Monthly Archives: May 2017

wiser sports leadership blog

BUILDING TRUST, ONE PLAYER AT A TIME

DeAngelo Wiser

halftime-2Bof-2Beast-2Bwest-2Bgame.jpgHave you encountered a player or players you couldn’t reach over the course of a season? They always looked at you skeptically with locked out body language when you addressed the team, and didn’t appear to trust you or anyone else. Where does that originate? Is it essential that it should change? At that point is their attitude detrimental to the team?

We all understand that attitudes are shaped and based on life experiences, either through our family or situations with others. Often those experiences aren’t very pleasant and thus a mistrustful attitude is born. Plus, many parents teach their children to be skeptical of everyone they meet as a safeguard. I think you’d agree that’s a good approach in today’s society. The question is, should it last a lifetime with everyone our player meets? Can it be changed or altered if necessary?

Should we always be obsessed with changing the attitudes of our players to our way of thinking? I think not.

Give thought to your personality and level of trust. Can it be a benefit to have players with the opposite perspective? Without a doubt! Just by disagreeing they cause us to often rethink the activity, strategy and ways to get through to our players. The key is teaching our players not to necessarily change their attitude, but to deal with situations in a respectful and “let’s see manner.”

What is a “let’s see manner?” Its players waiting to see how something plays out, the benefit it may have for them and that maybe it might just be a good thing. All we’re doing is asking them to change the lens they look through and be a little more flexible. Every time they are, it builds trust and over the course of time shifts the outlook from, “I hate doing this,” to “Wow! This isn’t bad,” and “I had no idea this would help me and the team so much.”

Attitudes, unlike skills, can take a long time to adjust, and very often you may never see it. Doesn’t mean you stop trying. Takes a lot of patience, and at times tolerance, to work through the lessons of a tolerant and accepting attitude.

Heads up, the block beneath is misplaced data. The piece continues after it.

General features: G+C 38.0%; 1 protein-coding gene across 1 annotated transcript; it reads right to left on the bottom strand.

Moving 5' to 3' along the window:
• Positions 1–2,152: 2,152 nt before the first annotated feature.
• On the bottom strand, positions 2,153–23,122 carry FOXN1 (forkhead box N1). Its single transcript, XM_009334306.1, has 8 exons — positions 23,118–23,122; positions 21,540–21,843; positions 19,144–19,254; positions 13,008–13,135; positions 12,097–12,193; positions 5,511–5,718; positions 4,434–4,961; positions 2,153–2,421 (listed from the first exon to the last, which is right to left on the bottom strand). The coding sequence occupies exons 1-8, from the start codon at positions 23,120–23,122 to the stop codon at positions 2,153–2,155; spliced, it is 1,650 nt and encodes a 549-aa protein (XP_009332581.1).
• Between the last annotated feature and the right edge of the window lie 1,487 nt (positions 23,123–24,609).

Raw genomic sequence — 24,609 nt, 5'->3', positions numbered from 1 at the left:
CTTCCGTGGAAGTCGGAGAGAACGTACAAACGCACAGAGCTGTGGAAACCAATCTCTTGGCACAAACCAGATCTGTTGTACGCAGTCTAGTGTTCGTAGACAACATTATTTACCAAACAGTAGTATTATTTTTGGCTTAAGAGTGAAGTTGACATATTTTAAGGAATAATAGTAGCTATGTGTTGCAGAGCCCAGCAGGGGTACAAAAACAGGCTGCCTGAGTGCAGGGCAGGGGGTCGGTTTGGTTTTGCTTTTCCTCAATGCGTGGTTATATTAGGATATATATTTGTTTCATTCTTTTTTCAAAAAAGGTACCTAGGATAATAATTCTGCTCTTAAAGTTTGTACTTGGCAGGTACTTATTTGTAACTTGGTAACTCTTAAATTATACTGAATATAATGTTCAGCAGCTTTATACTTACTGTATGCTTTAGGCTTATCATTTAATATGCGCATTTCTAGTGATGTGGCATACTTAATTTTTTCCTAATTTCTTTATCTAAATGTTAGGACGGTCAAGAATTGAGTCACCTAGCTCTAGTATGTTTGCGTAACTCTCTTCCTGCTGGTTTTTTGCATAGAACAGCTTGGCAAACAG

How can you get started?

Meet with the player(s). Let them know you sense some skepticism. Ask for their feedback and see if they will share where it originates.

Let them know what kind of coach you are, and what you expect from every player.

Ask how they think attitude and outlook impacts a player and the team.

Share your ideas on how players should address areas they don’t agree with.

Ask their thoughts.

Explain that your door is always open should they want to discuss anything.

Avoid giving this player very special treatment because you feel especially bad for past experiences in their life.

Be consistent with your words and actions. All players must be held accountable in practice and games. These individuals are especially sensitive to inconsistency or favoritism.

Remember to call on them, as well as other players, from time to time with thoughts about what they accomplished in practice to end the day.

Pair them up, or put them in a strong leadership group that can help with any issues they may be having.

We often shy away from allowing this type of player an opportunity to speak in front of the team, unsure of what they might say. How about calling on them and showing we have confidence and value their opinion as much as anyone on the team.

You may want to put them in a leadership role (as well as other players) for a day to see what it’s like. They may gain an appreciation for what you do, and see firsthand that it’s not easy taking care of so many players and viewpoints.

Another reason behind the skeptical attitude may be boredom. They may not see the justification or reasoning for many repetitions of a particular skill or play. Explaining the “why” and how it will help them and the team may be all they need.

Just because they’re skeptical in the beginning doesn’t mean they need to be their whole career. Keep working to break down that barrier, it will be worth it.

I wish you and your team the best.